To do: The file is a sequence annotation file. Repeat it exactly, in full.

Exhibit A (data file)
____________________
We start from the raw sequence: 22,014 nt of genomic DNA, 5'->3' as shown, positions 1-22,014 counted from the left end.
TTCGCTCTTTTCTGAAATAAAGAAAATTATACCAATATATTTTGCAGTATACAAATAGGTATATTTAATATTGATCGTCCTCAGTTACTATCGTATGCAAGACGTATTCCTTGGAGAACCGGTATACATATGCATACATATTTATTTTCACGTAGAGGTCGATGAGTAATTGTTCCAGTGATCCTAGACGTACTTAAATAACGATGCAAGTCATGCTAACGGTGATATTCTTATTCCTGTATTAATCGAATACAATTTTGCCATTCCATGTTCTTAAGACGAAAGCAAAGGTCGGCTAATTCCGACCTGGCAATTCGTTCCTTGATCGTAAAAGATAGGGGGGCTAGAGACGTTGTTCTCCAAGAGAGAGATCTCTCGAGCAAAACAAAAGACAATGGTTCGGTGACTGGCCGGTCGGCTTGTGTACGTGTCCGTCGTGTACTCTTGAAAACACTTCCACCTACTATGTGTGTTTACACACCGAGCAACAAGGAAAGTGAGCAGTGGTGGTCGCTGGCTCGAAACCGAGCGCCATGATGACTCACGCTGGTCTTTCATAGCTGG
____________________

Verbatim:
We start from the raw sequence: 22,014 nt of genomic DNA, 5'->3' as shown, positions 1-22,014 counted from the left end.
TTCGCTCTTTTCTGAAATAAAGAAAATTATACCAATATATTTTGCAGTATACAAATAGGTATATTTAATATTGATCGTCCTCAGTTACTATCGTATGCAAGACGTATTCCTTGGAGAACCGGTATACATATGCATACATATTTATTTTCACGTAGAGGTCGATGAGTAATTGTTCCAGTGATCCTAGACGTACTTAAATAACGATGCAAGTCATGCTAACGGTGATATTCTTATTCCTGTATTAATCGAATACAATTTTGCCATTCCATGTTCTTAAGACGAAAGCAAAGGTCGGCTAATTCCGACCTGGCAATTCGTTCCTTGATCGTAAAAGATAGGGGGGCTAGAGACGTTGTTCTCCAAGAGAGAGATCTCTCGAGCAAAACAAAAGACAATGGTTCGGTGACTGGCCGGTCGGCTTGTGTACGTGTCCGTCGTGTACTCTTGAAAACACTTCCACCTACTATGTGTGTTTACACACCGAGCAACAAGGAAAGTGAGCAGTGGTGGTCGCTGGCTCGAAACCGAGCGCCATGATGACTCACGCTGGTCTTTCATAGCTGG